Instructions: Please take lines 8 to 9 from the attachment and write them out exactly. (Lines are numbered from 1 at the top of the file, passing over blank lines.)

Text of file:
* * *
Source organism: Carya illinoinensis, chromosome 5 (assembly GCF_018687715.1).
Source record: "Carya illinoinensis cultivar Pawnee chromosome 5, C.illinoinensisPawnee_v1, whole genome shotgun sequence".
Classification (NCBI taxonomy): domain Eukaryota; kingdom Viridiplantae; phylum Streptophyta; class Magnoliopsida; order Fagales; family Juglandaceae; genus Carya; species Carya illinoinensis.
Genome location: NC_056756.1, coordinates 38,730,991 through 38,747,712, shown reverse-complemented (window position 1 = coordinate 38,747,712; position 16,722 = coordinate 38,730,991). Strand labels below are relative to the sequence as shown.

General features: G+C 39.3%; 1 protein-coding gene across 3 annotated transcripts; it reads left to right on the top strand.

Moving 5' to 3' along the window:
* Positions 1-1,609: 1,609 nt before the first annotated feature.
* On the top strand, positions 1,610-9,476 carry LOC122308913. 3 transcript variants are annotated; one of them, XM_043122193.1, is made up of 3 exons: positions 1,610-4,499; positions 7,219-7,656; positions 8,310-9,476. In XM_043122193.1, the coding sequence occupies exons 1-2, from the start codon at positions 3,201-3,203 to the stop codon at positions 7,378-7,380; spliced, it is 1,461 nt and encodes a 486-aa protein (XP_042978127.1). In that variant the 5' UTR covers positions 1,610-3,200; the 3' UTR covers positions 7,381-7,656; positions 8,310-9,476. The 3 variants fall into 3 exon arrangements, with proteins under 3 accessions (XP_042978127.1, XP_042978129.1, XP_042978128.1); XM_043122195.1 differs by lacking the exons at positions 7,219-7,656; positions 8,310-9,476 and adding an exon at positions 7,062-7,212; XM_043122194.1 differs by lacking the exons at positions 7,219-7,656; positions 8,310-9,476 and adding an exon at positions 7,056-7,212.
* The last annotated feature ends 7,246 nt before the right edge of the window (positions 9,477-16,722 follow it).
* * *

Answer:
* On the top strand, positions 1,610-9,476 carry LOC122308913. 3 transcript variants are annotated; one of them, XM_043122193.1, is made up of 3 exons: positions 1,610-4,499; positions 7,219-7,656; positions 8,310-9,476. In XM_043122193.1, the coding sequence occupies exons 1-2, from the start codon at positions 3,201-3,203 to the stop codon at positions 7,378-7,380; spliced, it is 1,461 nt and encodes a 486-aa protein (XP_042978127.1). In that variant the 5' UTR covers positions 1,610-3,200; the 3' UTR covers positions 7,381-7,656; positions 8,310-9,476. The 3 variants fall into 3 exon arrangements, with proteins under 3 accessions (XP_042978127.1, XP_042978129.1, XP_042978128.1); XM_043122195.1 differs by lacking the exons at positions 7,219-7,656; positions 8,310-9,476 and adding an exon at positions 7,062-7,212; XM_043122194.1 differs by lacking the exons at positions 7,219-7,656; positions 8,310-9,476 and adding an exon at positions 7,056-7,212.
* The last annotated feature ends 7,246 nt before the right edge of the window (positions 9,477-16,722 follow it).